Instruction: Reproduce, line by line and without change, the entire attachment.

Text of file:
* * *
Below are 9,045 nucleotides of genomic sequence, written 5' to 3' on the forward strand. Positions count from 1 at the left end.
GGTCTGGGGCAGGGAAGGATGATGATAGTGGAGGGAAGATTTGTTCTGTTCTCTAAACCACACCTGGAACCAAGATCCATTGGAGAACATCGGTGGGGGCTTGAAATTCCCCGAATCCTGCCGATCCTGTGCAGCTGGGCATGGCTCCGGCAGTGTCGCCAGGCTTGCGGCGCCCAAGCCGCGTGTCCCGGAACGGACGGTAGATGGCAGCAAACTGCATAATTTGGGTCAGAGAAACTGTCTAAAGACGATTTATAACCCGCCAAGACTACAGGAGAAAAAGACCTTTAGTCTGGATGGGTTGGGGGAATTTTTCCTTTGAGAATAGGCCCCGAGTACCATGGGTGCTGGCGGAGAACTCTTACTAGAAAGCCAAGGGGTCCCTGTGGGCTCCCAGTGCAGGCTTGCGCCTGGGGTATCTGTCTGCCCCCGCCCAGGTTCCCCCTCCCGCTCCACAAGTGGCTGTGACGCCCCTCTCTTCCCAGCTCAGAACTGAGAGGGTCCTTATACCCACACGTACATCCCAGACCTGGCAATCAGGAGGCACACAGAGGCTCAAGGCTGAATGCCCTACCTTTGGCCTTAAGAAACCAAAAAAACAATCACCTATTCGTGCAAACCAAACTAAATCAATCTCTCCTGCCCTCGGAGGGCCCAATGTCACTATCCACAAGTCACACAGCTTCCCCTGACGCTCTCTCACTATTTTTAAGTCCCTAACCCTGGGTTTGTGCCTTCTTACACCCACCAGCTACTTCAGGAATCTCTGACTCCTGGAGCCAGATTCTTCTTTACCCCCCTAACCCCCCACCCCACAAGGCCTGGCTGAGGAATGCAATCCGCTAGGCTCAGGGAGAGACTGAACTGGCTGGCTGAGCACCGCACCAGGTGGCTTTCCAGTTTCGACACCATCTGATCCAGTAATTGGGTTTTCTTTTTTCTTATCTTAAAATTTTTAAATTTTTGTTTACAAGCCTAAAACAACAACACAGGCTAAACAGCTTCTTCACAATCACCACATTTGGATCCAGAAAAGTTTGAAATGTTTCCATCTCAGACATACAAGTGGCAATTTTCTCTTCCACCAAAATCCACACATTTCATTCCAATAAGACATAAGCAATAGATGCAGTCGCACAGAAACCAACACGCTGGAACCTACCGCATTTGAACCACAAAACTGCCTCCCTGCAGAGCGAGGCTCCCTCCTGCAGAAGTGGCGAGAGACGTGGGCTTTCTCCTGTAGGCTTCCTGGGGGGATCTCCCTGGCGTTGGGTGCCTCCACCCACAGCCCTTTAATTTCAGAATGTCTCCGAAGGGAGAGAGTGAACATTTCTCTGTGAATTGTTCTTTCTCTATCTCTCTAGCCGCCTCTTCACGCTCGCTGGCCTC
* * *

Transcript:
Below are 9,045 nucleotides of genomic sequence, written 5' to 3' on the forward strand. Positions count from 1 at the left end.
GGTCTGGGGCAGGGAAGGATGATGATAGTGGAGGGAAGATTTGTTCTGTTCTCTAAACCACACCTGGAACCAAGATCCATTGGAGAACATCGGTGGGGGCTTGAAATTCCCCGAATCCTGCCGATCCTGTGCAGCTGGGCATGGCTCCGGCAGTGTCGCCAGGCTTGCGGCGCCCAAGCCGCGTGTCCCGGAACGGACGGTAGATGGCAGCAAACTGCATAATTTGGGTCAGAGAAACTGTCTAAAGACGATTTATAACCCGCCAAGACTACAGGAGAAAAAGACCTTTAGTCTGGATGGGTTGGGGGAATTTTTCCTTTGAGAATAGGCCCCGAGTACCATGGGTGCTGGCGGAGAACTCTTACTAGAAAGCCAAGGGGTCCCTGTGGGCTCCCAGTGCAGGCTTGCGCCTGGGGTATCTGTCTGCCCCCGCCCAGGTTCCCCCTCCCGCTCCACAAGTGGCTGTGACGCCCCTCTCTTCCCAGCTCAGAACTGAGAGGGTCCTTATACCCACACGTACATCCCAGACCTGGCAATCAGGAGGCACACAGAGGCTCAAGGCTGAATGCCCTACCTTTGGCCTTAAGAAACCAAAAAAACAATCACCTATTCGTGCAAACCAAACTAAATCAATCTCTCCTGCCCTCGGAGGGCCCAATGTCACTATCCACAAGTCACACAGCTTCCCCTGACGCTCTCTCACTATTTTTAAGTCCCTAACCCTGGGTTTGTGCCTTCTTACACCCACCAGCTACTTCAGGAATCTCTGACTCCTGGAGCCAGATTCTTCTTTACCCCCCTAACCCCCCACCCCACAAGGCCTGGCTGAGGAATGCAATCCGCTAGGCTCAGGGAGAGACTGAACTGGCTGGCTGAGCACCGCACCAGGTGGCTTTCCAGTTTCGACACCATCTGATCCAGTAATTGGGTTTTCTTTTTTCTTATCTTAAAATTTTTAAATTTTTGTTTACAAGCCTAAAACAACAACACAGGCTAAACAGCTTCTTCACAATCACCACATTTGGATCCAGAAAAGTTTGAAATGTTTCCATCTCAGACATACAAGTGGCAATTTTCTCTTCCACCAAAATCCACACATTTCATTCCAATAAGACATAAGCAATAGATGCAGTCGCACAGAAACCAACACGCTGGAACCTACCGCATTTGAACCACAAAACTGCCTCCCTGCAGAGCGAGGCTCCCTCCTGCAGAAGTGGCGAGAGACGTGGGCTTTCTCCTGTAGGCTTCCTGGGGGGATCTCCCTGGCGTTGGGTGCCTCCACCCACAGCCCTTTAATTTCAGAATGTCTCCGAAGGGAGAGAGTGAACATTTCTCTGTGAATTGTTCTTTCTCTATCTCTCTAGCCGCCTCTTCACGCTCGCTGGCCTC